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Can Taiwan be Saved?

Published by Foreign Affairs Bulletin by IDSA on

In my last short piece on the conflict between China and Taiwan, I introduced how Beijing sees its “estranged twin” and what are their methods when it comes to undermining the country’s will for sovereignty. The aim of the second part is no more and no less than to describe the choices Taiwan and the international order face today in an era with an ever-assertive China. 


The cat shows her claws…

Taiwan is a very small country with a population of less than 24 million people, the 26th most powerful army and it is holding the 22 position by nominal GDP. But to be frank, the country is a loser in the geopolitical lottery. So how can Taipei overcome all the disadvantages caused by Beijing? Shortly, the answer is it can’t, at least not on its own. That is why regional and international alliances play a key role in the country’s foreign and security policy.

The re-election of President Tsai Ing-wen angered China greatly, because of various reasons, but most notably of Taipei’s push for further independence from mainland China by the New Southbound Policy (NSP), as well as further military cooperation with the giants in international relations, most notably the U.S.

The NSP aims to build upon the regional cooperation between states in the disputed South-China Sea and beyond. This includes Bangladesh, Bhutan, Brunei, Cambodia, Laos, Myanmar, Nepal, Singapore, Thailand, Vietnam, Pakistan, India, Sri Lanka, Malaysia, Indonesia, Philippines, Australia and New Zealand. Most of them have one thing in common, that is they all know the capabilities of China. So far the NSP succeeded most in the economic and cultural field as an effective countermeasure against Beijing’s Belt and Road Initiative (BRI). Still, this policy can be a stable starting point to a regional military cooperation which aims to preserve the freedom and sovereignty in the Indian-Ocean. Taiwan has already proven to be a trustworthy and keen ally when it comes to the anti-China measures, and with the strategic ambiguity of the U.S. it must strengthen its ties with the rest of the Quadrilateral Security Dialogue, specifically Japan, India and Australia. Of course to be in an open alliance with Taiwan also means that those countries recognize it, thus angering the Chinese government even more. As of 2020 only 17 countries recognize Taiwan’s democratic government, and the important ones are not among them.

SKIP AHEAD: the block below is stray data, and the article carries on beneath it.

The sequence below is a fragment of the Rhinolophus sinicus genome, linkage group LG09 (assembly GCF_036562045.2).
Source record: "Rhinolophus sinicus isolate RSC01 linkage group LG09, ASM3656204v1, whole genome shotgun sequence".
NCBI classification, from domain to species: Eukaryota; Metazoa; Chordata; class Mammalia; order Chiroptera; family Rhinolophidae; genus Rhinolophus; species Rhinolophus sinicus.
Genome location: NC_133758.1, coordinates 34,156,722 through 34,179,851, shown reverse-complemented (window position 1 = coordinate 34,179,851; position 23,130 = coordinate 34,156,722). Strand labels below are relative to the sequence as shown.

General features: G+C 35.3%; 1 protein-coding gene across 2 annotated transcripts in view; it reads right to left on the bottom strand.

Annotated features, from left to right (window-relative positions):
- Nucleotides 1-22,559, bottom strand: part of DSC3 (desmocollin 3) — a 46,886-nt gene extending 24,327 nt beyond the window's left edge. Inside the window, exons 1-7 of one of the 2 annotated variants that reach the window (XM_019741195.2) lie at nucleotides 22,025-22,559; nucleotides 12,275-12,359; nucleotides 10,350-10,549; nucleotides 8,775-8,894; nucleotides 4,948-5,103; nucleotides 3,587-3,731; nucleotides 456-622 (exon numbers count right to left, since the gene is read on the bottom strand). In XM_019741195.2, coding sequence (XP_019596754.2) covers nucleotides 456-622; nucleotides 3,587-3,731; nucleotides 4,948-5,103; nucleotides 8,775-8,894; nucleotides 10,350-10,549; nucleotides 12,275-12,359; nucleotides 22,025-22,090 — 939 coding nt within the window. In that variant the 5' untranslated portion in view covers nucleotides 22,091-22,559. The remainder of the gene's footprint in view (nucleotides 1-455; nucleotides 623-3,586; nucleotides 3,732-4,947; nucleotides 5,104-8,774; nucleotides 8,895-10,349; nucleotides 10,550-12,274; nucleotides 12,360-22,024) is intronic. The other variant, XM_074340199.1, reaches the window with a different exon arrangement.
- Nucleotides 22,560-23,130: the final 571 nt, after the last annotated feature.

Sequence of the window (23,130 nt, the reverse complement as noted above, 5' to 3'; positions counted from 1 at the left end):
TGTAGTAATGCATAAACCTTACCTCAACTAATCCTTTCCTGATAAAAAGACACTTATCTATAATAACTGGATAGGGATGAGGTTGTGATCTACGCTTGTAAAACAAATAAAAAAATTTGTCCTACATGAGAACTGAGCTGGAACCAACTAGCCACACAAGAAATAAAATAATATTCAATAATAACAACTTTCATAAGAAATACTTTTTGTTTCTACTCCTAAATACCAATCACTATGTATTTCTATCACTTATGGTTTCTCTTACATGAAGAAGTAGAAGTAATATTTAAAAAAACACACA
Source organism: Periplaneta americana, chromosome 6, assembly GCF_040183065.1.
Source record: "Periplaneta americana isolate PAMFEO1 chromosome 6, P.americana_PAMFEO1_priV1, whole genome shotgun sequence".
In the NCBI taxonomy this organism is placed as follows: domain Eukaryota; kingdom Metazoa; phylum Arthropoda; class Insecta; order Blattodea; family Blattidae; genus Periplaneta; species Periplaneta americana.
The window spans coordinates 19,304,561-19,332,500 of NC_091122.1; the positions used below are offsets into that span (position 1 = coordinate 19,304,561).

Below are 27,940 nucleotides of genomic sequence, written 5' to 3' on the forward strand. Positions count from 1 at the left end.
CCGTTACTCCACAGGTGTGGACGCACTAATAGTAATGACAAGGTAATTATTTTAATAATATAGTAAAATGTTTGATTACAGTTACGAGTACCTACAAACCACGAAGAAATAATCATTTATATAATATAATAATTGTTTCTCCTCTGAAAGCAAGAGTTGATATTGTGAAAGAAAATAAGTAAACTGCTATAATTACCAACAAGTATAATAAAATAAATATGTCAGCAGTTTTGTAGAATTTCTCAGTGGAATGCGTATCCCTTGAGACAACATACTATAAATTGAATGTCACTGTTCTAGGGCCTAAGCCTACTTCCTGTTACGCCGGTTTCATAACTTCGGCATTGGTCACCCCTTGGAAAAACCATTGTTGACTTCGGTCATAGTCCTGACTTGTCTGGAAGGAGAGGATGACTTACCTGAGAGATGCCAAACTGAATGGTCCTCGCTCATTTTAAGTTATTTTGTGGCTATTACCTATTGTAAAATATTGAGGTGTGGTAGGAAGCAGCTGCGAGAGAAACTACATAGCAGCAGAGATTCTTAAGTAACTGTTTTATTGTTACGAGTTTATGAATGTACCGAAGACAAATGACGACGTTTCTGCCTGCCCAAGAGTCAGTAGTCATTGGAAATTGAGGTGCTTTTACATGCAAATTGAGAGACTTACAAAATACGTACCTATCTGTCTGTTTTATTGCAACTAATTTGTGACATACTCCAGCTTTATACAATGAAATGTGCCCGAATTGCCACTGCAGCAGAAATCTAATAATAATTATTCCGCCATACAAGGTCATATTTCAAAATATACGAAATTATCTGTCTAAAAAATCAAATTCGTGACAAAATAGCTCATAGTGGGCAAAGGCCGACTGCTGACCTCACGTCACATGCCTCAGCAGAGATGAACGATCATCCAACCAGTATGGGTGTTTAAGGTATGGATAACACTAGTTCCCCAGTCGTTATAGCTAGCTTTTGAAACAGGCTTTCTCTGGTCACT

Since 2016 the government led by President Tsai Ing-wen has been trying to shift the military balance in the Taiwan-Strait, or at the very least counter China in every way possible. Taipei’s National Defense Report in  2019 emphasized the country’s support for the US Indo-Pacific Strategy and greater cooperation with US allies in the region. The report also highlights arms sales agreements with the US, including M1A2T Abrams main battle tanks, BGM-71 TOW and FGM-148 Javeline anti-tank missiles, and FIM-92 Stinger surface-to-air missiles. It is also important to mention another agreement for 66 F-16C/D Block 70 combat aircrafts by 2022, and that Taiwan began the construction of the first amphibious-assault vessel in May 2019. The latest is that the Trump administration plans to sell three advanced weapons systems after notifying Congress of the deals which infuriated Beijing even more.